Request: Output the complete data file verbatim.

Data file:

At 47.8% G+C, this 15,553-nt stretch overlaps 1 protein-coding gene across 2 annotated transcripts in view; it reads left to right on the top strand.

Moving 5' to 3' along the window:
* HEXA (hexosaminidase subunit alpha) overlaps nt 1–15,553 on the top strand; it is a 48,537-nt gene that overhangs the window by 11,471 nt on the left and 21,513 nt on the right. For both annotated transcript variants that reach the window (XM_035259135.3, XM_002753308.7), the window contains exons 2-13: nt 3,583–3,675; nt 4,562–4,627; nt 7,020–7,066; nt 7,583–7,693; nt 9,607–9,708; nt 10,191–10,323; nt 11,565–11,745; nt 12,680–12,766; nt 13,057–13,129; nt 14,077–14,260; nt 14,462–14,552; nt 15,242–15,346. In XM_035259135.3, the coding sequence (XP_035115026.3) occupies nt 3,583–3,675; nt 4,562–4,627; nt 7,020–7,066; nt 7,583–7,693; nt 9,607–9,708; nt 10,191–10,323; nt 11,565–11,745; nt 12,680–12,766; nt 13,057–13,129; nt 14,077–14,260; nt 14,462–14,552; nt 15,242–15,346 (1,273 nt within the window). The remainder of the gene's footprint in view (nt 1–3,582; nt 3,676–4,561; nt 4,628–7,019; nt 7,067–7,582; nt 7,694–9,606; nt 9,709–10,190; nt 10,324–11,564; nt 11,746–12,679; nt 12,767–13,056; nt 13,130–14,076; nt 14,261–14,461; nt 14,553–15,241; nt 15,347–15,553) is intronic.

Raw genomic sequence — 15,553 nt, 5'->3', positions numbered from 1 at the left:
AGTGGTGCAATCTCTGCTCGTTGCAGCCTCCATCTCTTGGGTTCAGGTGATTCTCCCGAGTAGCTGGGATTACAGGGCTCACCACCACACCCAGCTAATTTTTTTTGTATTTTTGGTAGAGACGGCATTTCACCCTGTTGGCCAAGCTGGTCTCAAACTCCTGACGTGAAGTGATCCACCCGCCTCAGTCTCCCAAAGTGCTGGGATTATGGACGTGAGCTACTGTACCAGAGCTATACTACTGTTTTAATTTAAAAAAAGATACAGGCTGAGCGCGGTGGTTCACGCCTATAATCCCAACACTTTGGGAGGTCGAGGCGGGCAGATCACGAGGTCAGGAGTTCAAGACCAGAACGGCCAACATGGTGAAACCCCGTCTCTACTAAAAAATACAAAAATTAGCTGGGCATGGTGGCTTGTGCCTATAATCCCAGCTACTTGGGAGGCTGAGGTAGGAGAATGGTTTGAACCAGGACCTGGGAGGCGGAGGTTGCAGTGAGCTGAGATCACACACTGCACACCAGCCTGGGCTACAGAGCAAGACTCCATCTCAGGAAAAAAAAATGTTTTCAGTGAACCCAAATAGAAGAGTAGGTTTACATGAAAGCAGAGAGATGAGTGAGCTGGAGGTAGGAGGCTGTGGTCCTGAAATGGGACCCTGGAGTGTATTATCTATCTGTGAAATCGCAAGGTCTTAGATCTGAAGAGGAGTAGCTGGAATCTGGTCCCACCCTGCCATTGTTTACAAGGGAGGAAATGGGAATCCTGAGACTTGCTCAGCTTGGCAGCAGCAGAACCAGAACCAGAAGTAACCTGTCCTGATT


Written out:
At 47.8% G+C, this 15,553-nt stretch overlaps 1 protein-coding gene across 2 annotated transcripts in view; it reads left to right on the top strand.

Moving 5' to 3' along the window:
* HEXA (hexosaminidase subunit alpha) overlaps nt 1–15,553 on the top strand; it is a 48,537-nt gene that overhangs the window by 11,471 nt on the left and 21,513 nt on the right. For both annotated transcript variants that reach the window (XM_035259135.3, XM_002753308.7), the window contains exons 2-13: nt 3,583–3,675; nt 4,562–4,627; nt 7,020–7,066; nt 7,583–7,693; nt 9,607–9,708; nt 10,191–10,323; nt 11,565–11,745; nt 12,680–12,766; nt 13,057–13,129; nt 14,077–14,260; nt 14,462–14,552; nt 15,242–15,346. In XM_035259135.3, the coding sequence (XP_035115026.3) occupies nt 3,583–3,675; nt 4,562–4,627; nt 7,020–7,066; nt 7,583–7,693; nt 9,607–9,708; nt 10,191–10,323; nt 11,565–11,745; nt 12,680–12,766; nt 13,057–13,129; nt 14,077–14,260; nt 14,462–14,552; nt 15,242–15,346 (1,273 nt within the window). The remainder of the gene's footprint in view (nt 1–3,582; nt 3,676–4,561; nt 4,628–7,019; nt 7,067–7,582; nt 7,694–9,606; nt 9,709–10,190; nt 10,324–11,564; nt 11,746–12,679; nt 12,767–13,056; nt 13,130–14,076; nt 14,261–14,461; nt 14,553–15,241; nt 15,347–15,553) is intronic.

Raw genomic sequence — 15,553 nt, 5'->3', positions numbered from 1 at the left:
AGTGGTGCAATCTCTGCTCGTTGCAGCCTCCATCTCTTGGGTTCAGGTGATTCTCCCGAGTAGCTGGGATTACAGGGCTCACCACCACACCCAGCTAATTTTTTTTGTATTTTTGGTAGAGACGGCATTTCACCCTGTTGGCCAAGCTGGTCTCAAACTCCTGACGTGAAGTGATCCACCCGCCTCAGTCTCCCAAAGTGCTGGGATTATGGACGTGAGCTACTGTACCAGAGCTATACTACTGTTTTAATTTAAAAAAAGATACAGGCTGAGCGCGGTGGTTCACGCCTATAATCCCAACACTTTGGGAGGTCGAGGCGGGCAGATCACGAGGTCAGGAGTTCAAGACCAGAACGGCCAACATGGTGAAACCCCGTCTCTACTAAAAAATACAAAAATTAGCTGGGCATGGTGGCTTGTGCCTATAATCCCAGCTACTTGGGAGGCTGAGGTAGGAGAATGGTTTGAACCAGGACCTGGGAGGCGGAGGTTGCAGTGAGCTGAGATCACACACTGCACACCAGCCTGGGCTACAGAGCAAGACTCCATCTCAGGAAAAAAAAATGTTTTCAGTGAACCCAAATAGAAGAGTAGGTTTACATGAAAGCAGAGAGATGAGTGAGCTGGAGGTAGGAGGCTGTGGTCCTGAAATGGGACCCTGGAGTGTATTATCTATCTGTGAAATCGCAAGGTCTTAGATCTGAAGAGGAGTAGCTGGAATCTGGTCCCACCCTGCCATTGTTTACAAGGGAGGAAATGGGAATCCTGAGACTTGCTCAGCTTGGCAGCAGCAGAACCAGAACCAGAAGTAACCTGTCCTGATT